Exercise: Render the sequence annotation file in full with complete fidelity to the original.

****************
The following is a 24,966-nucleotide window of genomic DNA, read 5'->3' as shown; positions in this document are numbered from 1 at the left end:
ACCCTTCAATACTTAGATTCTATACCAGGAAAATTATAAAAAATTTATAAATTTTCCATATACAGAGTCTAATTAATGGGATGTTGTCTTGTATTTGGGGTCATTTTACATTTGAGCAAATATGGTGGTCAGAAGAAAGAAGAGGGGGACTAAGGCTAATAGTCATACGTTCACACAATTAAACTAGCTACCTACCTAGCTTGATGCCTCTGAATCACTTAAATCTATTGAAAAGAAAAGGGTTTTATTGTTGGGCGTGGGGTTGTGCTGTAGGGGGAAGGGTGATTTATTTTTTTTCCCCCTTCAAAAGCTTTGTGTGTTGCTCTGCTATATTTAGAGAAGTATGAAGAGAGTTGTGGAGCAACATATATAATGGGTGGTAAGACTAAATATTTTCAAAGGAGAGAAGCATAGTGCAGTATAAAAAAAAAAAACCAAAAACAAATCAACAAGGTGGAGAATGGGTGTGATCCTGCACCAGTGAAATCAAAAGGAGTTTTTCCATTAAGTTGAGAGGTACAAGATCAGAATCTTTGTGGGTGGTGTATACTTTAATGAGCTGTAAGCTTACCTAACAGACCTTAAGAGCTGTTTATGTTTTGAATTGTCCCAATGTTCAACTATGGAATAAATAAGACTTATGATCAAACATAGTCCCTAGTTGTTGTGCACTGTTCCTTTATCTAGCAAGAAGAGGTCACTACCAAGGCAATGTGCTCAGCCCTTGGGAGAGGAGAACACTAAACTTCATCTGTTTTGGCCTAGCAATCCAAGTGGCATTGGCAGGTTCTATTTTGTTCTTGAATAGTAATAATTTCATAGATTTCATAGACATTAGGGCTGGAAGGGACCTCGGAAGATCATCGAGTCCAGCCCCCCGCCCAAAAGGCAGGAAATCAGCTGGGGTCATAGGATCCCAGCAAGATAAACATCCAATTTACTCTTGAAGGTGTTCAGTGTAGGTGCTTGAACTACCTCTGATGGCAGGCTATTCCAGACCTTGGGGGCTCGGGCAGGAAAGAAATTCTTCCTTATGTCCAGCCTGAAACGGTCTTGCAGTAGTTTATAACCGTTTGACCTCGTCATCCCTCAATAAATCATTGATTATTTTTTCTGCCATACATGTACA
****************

The following is a 24,966-nucleotide window of genomic DNA, read 5'->3' as shown; positions in this document are numbered from 1 at the left end:
ACCCTTCAATACTTAGATTCTATACCAGGAAAATTATAAAAAATTTATAAATTTTCCATATACAGAGTCTAATTAATGGGATGTTGTCTTGTATTTGGGGTCATTTTACATTTGAGCAAATATGGTGGTCAGAAGAAAGAAGAGGGGGACTAAGGCTAATAGTCATACGTTCACACAATTAAACTAGCTACCTACCTAGCTTGATGCCTCTGAATCACTTAAATCTATTGAAAAGAAAAGGGTTTTATTGTTGGGCGTGGGGTTGTGCTGTAGGGGGAAGGGTGATTTATTTTTTTTCCCCCTTCAAAAGCTTTGTGTGTTGCTCTGCTATATTTAGAGAAGTATGAAGAGAGTTGTGGAGCAACATATATAATGGGTGGTAAGACTAAATATTTTCAAAGGAGAGAAGCATAGTGCAGTATAAAAAAAAAAAACCAAAAACAAATCAACAAGGTGGAGAATGGGTGTGATCCTGCACCAGTGAAATCAAAAGGAGTTTTTCCATTAAGTTGAGAGGTACAAGATCAGAATCTTTGTGGGTGGTGTATACTTTAATGAGCTGTAAGCTTACCTAACAGACCTTAAGAGCTGTTTATGTTTTGAATTGTCCCAATGTTCAACTATGGAATAAATAAGACTTATGATCAAACATAGTCCCTAGTTGTTGTGCACTGTTCCTTTATCTAGCAAGAAGAGGTCACTACCAAGGCAATGTGCTCAGCCCTTGGGAGAGGAGAACACTAAACTTCATCTGTTTTGGCCTAGCAATCCAAGTGGCATTGGCAGGTTCTATTTTGTTCTTGAATAGTAATAATTTCATAGATTTCATAGACATTAGGGCTGGAAGGGACCTCGGAAGATCATCGAGTCCAGCCCCCCGCCCAAAAGGCAGGAAATCAGCTGGGGTCATAGGATCCCAGCAAGATAAACATCCAATTTACTCTTGAAGGTGTTCAGTGTAGGTGCTTGAACTACCTCTGATGGCAGGCTATTCCAGACCTTGGGGGCTCGGGCAGGAAAGAAATTCTTCCTTATGTCCAGCCTGAAACGGTCTTGCAGTAGTTTATAACCGTTTGACCTCGTCATCCCTCAATAAATCATTGATTATTTTTTCTGCCATACATGTACA